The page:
Blended learning involves an education that combines in-person teaching with online learning platforms. This teaching method is especially useful in nursing curricula because online learning platforms easily host simulations, role-modeling videos, and helpful infographics which are promising methods to help nursing students develop competence in current best practices. Staff turnover, decreasing resources for teachers in higher education institutions, and the increasing complexity of comorbidity cases has led to the increased implementation of cost efficient continuing education learning platforms. Often, when studying the impact of blended learning, systematic reviews focus on only quantitative studies. In a recent systematic review, McCutcheon, Lohan, Traynor, and Martin (2014) also included qualitative studies to reflect the subjective experiences of nursing students exposed to blended learning practices.
15 Studies on the Impact of Blended Learning
- According to Keefe and Wharrad (2012), nursing students who participated in an e-learning intervention on pain management showed a significant improvement in knowledge.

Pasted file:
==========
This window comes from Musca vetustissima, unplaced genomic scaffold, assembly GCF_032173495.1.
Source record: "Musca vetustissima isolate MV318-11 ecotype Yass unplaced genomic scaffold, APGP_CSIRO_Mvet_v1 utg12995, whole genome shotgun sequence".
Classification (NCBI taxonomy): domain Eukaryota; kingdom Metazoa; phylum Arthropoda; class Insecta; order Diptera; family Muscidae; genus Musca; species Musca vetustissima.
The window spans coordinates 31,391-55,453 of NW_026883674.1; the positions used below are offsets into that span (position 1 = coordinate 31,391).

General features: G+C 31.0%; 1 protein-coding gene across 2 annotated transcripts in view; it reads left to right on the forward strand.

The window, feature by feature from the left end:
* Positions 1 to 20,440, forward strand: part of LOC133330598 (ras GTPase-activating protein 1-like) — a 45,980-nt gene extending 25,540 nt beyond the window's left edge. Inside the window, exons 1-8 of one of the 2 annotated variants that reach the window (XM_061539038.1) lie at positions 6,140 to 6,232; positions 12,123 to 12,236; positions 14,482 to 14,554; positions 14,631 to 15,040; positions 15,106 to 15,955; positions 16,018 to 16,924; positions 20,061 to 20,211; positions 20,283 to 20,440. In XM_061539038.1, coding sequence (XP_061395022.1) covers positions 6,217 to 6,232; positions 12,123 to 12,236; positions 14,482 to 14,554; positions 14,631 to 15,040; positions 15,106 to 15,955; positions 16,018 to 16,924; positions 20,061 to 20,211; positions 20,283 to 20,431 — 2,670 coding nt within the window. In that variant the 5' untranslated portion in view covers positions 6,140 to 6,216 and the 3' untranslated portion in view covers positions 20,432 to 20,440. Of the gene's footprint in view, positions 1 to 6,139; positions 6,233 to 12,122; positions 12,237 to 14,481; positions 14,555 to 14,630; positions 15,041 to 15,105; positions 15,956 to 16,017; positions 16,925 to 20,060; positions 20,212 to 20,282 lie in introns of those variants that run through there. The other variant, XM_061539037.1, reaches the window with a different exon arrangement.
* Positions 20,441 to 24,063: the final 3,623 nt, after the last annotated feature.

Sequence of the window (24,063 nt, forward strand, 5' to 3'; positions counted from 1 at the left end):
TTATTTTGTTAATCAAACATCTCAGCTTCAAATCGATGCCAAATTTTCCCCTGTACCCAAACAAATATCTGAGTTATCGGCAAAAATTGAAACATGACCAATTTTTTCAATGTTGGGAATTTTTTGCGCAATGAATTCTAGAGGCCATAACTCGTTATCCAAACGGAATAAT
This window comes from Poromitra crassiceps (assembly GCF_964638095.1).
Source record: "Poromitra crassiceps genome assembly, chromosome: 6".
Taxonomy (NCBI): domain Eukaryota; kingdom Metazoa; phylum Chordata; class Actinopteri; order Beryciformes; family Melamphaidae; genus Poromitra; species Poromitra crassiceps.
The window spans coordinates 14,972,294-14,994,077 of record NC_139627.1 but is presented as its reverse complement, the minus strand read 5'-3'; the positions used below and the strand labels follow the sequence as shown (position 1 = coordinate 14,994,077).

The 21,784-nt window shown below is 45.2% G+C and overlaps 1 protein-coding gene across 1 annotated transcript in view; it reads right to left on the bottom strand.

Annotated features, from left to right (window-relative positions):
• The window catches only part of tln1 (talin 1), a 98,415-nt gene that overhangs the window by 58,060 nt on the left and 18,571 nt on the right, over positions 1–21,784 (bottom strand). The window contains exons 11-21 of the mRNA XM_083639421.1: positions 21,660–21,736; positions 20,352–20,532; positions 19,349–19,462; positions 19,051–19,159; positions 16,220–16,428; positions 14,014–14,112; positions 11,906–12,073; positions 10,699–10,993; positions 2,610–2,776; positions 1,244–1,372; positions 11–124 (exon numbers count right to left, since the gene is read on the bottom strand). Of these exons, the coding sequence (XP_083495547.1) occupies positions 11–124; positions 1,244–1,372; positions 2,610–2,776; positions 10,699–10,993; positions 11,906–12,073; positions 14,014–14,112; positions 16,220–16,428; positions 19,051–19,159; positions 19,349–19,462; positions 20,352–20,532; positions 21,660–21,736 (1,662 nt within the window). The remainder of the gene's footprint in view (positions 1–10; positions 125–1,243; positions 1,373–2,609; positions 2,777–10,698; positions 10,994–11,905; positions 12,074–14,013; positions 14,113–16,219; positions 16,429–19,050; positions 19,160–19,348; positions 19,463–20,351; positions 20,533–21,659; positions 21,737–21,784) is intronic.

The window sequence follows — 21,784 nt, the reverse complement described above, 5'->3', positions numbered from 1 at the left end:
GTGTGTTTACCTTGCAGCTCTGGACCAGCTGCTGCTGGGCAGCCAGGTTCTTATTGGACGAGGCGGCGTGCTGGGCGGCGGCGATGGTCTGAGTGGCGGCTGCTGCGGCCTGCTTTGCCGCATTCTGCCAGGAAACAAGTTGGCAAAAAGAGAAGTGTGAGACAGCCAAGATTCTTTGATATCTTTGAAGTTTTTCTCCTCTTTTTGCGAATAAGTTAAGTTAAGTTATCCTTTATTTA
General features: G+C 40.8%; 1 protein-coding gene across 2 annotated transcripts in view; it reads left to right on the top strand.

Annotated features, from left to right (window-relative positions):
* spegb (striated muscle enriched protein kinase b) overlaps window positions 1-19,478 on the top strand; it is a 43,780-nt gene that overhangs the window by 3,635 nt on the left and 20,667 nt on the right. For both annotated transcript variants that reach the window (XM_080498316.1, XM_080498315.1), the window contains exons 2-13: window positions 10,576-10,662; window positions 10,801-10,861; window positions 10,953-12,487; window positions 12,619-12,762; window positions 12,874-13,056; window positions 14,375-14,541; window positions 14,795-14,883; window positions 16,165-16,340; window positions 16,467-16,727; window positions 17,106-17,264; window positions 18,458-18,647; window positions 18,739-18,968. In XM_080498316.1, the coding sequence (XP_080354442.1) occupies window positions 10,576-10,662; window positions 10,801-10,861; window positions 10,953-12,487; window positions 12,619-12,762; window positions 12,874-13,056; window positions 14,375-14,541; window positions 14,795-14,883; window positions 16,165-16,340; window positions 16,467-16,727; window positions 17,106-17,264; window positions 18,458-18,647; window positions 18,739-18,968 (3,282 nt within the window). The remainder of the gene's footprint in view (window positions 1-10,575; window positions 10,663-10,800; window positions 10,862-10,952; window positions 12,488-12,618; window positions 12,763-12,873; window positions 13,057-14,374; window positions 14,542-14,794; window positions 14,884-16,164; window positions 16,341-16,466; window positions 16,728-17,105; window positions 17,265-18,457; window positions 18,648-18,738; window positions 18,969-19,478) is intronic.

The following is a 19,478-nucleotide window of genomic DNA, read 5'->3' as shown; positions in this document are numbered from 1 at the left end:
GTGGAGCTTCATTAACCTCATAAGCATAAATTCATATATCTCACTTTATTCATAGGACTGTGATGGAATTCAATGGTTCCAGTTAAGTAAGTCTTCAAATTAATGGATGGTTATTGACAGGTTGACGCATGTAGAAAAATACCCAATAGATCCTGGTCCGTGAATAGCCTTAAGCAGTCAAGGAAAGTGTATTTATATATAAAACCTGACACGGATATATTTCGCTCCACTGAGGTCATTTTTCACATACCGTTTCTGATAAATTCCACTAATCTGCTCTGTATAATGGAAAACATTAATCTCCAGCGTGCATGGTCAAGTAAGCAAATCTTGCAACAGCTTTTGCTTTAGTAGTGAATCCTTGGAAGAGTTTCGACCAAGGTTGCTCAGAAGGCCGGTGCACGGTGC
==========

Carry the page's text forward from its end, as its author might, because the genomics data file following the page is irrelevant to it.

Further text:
- According to Durmaz et al. (2012), nursing students who completed a screen-based computer simulation training for pre- and postop surgical care had stronger patient admission skills for surgical care than those in the control group who had completed a traditional laboratory training.
- According to Gerdsprasert et al. (2011), nursing students who completed a web-based training on intrapartum care via online learning platforms demonstrated greater knowledge, competency, and performance than students who completed only an in-person lecture.
- According to McMullen et al.’s (2011) study, the e-drug calculations video was much more effective in teaching drug calculation abilities than the traditional handout method. However, there were no significant differences in individuals’ confidence in their drug calculation abilities between individuals viewing the video and those receiving the handout.
- Gerdsprasert et al. (2010) found that nursing students in a web-based learning group reported having a greater understanding of factors affecting the process of However, there was no significant difference in learning outcomes between the traditional learning and web-based learning group regarding fetal and placental development.